Check the listings for your state. Follow the instructions to submit your interest in purchasing a specific home. If more than one person submits on a single home a selection will be made by random lottery. You must meet the requirements for a law enforcement officer, teacher, firefighter or emergency medical technician and comply with HUD's regulations for the program.
The number of properties available is limited and the list of available properties changes weekly.
Question: What Is the Good Neighbor Next Door (GNND) Sales Program?
Answer: HUD wants to strengthen America's communities. The Good Neighbor Next Door Program offers HUD owned single family (one-unit) homes to eligible participants at a 50% discount.
Question: Am I Eligible for the GNND Sales Program?
Answer: Law enforcement officers, teachers and firefighters/emergency medical technicians and who meet all other requirements of the program are eligible to purchase an available home.
Question: How Much of a Discount Can I Get on a HUD Home?
Answer: You can get a 50 percent discount off the HUD appraised value. For example, if HUD lists a home at $100,000, you can buy it for $50,000 provided, you occupy the home as your personal residence for the required occupancy period. If you qualify for any FHA-insured mortgage program, your downpayment is only $100 and you may finance closing costs.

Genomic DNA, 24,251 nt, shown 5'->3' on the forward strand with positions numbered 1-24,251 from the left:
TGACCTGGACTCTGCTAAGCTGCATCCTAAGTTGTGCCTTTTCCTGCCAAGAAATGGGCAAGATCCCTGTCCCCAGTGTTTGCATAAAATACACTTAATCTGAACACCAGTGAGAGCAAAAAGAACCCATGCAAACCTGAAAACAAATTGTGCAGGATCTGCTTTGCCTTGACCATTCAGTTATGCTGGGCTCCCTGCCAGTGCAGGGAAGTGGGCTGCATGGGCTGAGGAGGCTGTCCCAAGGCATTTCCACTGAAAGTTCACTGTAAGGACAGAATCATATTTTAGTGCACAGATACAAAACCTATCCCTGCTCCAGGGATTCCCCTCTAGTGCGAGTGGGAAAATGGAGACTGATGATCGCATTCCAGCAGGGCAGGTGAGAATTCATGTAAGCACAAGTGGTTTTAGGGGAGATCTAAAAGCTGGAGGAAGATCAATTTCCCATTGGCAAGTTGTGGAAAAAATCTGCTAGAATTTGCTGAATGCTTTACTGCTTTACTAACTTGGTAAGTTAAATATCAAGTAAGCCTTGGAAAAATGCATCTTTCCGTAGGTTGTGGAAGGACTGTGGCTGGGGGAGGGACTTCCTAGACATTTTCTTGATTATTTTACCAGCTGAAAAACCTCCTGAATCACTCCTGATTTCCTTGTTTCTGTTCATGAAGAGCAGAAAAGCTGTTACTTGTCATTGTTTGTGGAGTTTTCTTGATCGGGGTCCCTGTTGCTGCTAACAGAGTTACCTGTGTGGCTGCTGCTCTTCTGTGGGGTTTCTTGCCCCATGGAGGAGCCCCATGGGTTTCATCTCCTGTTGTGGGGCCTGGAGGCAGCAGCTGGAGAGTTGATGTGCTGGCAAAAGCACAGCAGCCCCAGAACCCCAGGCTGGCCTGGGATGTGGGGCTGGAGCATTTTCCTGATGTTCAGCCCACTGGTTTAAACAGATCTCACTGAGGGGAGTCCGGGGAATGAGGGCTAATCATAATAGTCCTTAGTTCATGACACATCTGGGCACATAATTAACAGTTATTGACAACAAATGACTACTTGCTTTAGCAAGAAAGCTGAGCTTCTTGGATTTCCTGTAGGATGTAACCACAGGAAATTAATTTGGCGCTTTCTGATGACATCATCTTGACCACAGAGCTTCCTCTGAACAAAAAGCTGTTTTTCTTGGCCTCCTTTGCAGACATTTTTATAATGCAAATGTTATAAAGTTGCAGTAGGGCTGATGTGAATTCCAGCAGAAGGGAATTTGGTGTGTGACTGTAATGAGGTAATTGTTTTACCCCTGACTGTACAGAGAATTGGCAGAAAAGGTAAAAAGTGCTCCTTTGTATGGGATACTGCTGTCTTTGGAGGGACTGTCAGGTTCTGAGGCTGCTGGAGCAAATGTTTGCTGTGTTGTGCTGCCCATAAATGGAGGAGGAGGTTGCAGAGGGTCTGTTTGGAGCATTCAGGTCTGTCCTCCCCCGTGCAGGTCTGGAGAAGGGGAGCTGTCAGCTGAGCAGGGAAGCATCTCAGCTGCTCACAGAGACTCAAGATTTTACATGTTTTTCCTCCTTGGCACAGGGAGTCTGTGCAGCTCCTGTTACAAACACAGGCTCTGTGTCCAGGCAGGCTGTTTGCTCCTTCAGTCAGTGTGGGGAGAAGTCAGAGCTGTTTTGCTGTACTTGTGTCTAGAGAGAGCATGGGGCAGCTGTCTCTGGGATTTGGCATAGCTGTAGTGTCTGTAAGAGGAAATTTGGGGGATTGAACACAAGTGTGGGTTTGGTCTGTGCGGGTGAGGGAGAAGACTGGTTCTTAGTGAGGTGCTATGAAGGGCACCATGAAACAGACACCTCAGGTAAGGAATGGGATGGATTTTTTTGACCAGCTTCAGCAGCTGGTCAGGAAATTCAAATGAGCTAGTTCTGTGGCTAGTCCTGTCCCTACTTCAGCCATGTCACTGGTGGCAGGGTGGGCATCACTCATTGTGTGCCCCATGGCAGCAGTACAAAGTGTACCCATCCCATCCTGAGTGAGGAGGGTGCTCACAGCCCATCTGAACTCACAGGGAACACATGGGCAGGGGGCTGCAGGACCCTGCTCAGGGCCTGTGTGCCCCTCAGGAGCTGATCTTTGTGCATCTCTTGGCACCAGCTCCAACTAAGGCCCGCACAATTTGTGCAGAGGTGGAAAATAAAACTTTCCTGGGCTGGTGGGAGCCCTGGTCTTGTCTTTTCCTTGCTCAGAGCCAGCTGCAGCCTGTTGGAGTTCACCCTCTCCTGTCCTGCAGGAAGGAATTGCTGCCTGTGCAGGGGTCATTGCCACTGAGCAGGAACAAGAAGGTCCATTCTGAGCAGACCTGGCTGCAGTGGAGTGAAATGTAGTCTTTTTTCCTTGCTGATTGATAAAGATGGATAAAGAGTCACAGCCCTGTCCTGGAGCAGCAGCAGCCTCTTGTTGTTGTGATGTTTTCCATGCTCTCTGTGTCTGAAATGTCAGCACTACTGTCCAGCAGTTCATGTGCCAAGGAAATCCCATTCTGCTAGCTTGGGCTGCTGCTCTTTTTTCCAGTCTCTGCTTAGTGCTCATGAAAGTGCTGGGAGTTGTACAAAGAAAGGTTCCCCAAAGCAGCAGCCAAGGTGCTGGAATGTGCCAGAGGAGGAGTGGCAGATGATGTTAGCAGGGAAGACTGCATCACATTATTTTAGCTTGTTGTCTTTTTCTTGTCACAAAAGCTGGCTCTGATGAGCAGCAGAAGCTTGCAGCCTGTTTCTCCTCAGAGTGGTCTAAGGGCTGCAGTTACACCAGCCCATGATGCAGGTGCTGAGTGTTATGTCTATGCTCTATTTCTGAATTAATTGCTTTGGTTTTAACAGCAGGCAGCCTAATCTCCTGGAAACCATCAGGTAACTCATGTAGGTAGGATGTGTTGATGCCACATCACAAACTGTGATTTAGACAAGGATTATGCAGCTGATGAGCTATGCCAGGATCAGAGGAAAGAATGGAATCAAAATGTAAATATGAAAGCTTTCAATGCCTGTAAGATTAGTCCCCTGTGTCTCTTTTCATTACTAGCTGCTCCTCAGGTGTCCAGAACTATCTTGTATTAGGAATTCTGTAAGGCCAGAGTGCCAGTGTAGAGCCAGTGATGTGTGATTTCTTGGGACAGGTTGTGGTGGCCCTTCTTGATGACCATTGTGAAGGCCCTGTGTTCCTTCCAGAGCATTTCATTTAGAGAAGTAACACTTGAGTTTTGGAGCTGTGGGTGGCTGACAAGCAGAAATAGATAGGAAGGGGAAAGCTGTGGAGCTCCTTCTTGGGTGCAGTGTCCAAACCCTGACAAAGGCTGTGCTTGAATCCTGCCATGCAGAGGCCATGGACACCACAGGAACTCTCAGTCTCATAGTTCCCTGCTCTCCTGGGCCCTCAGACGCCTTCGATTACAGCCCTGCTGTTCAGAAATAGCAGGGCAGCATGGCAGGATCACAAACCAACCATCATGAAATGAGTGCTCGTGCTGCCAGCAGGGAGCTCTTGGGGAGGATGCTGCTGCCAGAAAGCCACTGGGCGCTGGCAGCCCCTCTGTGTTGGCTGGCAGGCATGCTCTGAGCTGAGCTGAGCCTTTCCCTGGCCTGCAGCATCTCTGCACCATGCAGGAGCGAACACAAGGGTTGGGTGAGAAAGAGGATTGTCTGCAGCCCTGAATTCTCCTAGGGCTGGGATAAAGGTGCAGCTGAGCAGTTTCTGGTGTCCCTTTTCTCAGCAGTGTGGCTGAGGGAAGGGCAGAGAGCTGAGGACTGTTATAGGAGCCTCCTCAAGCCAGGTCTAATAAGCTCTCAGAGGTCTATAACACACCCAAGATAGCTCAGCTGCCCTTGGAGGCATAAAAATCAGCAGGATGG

Question: What Kind of Mortgage Financing Do I Need?
Answer: You may use FHA, VA, or conventional mortgages, or cash. HUD requires you to sign a Second Mortgage and Note on the discounted amount (which is $50,000 in the example above). No interest or payments are required on this "silent second" mortgage if you live in the home for the entire 36 month occupancy period. You may be required to pay a pro-rata portion of the discount to HUD should you fail to fulfill the three year occupancy requirement.
Question: What is the Occupancy Period?
You must live in the home as your sole residence for a full 36 months. The purpose of the program is to strengthen communities by encouraging employed, professional law enforcement officers, teachers and firefighters/emergency medical technicians to live in the community. You will have 30, 90 or 180 days to move into the home you purchase, depending on HUD's determination of the condition of the home and the level of repairs that may be required, if any. The 30th, 90th or 180th day is the start date for the occupancy period. Your are released from all obligations under this program at the end of the 36th month following the start date. HUD views the occupancy obligation seriously and vigorously pursues violators to the fullest extent of the law.